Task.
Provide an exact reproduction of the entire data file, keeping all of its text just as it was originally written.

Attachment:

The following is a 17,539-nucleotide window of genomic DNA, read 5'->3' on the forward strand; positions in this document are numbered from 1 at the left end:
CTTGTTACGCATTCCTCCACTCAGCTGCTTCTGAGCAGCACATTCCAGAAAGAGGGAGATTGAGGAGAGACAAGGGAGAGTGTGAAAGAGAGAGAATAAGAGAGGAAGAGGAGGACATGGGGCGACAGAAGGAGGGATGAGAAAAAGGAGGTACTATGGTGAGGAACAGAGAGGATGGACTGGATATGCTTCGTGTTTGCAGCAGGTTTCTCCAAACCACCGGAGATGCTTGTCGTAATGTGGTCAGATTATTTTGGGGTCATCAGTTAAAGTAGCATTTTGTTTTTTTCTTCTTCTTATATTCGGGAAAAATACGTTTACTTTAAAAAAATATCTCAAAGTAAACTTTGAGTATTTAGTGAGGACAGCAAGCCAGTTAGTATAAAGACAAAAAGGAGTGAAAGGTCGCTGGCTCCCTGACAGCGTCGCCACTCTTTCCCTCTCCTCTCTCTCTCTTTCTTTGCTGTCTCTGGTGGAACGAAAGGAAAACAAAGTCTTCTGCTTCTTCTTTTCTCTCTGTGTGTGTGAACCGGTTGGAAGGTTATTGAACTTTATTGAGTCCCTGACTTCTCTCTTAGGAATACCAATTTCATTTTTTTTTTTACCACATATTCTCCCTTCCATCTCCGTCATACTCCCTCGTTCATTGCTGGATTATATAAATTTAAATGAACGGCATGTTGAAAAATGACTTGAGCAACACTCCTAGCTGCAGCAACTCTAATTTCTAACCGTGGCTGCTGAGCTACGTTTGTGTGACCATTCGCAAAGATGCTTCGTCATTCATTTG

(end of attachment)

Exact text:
The following is a 17,539-nucleotide window of genomic DNA, read 5'->3' on the forward strand; positions in this document are numbered from 1 at the left end:
CTTGTTACGCATTCCTCCACTCAGCTGCTTCTGAGCAGCACATTCCAGAAAGAGGGAGATTGAGGAGAGACAAGGGAGAGTGTGAAAGAGAGAGAATAAGAGAGGAAGAGGAGGACATGGGGCGACAGAAGGAGGGATGAGAAAAAGGAGGTACTATGGTGAGGAACAGAGAGGATGGACTGGATATGCTTCGTGTTTGCAGCAGGTTTCTCCAAACCACCGGAGATGCTTGTCGTAATGTGGTCAGATTATTTTGGGGTCATCAGTTAAAGTAGCATTTTGTTTTTTTCTTCTTCTTATATTCGGGAAAAATACGTTTACTTTAAAAAAATATCTCAAAGTAAACTTTGAGTATTTAGTGAGGACAGCAAGCCAGTTAGTATAAAGACAAAAAGGAGTGAAAGGTCGCTGGCTCCCTGACAGCGTCGCCACTCTTTCCCTCTCCTCTCTCTCTCTTTCTTTGCTGTCTCTGGTGGAACGAAAGGAAAACAAAGTCTTCTGCTTCTTCTTTTCTCTCTGTGTGTGTGAACCGGTTGGAAGGTTATTGAACTTTATTGAGTCCCTGACTTCTCTCTTAGGAATACCAATTTCATTTTTTTTTTTACCACATATTCTCCCTTCCATCTCCGTCATACTCCCTCGTTCATTGCTGGATTATATAAATTTAAATGAACGGCATGTTGAAAAATGACTTGAGCAACACTCCTAGCTGCAGCAACTCTAATTTCTAACCGTGGCTGCTGAGCTACGTTTGTGTGACCATTCGCAAAGATGCTTCGTCATTCATTTG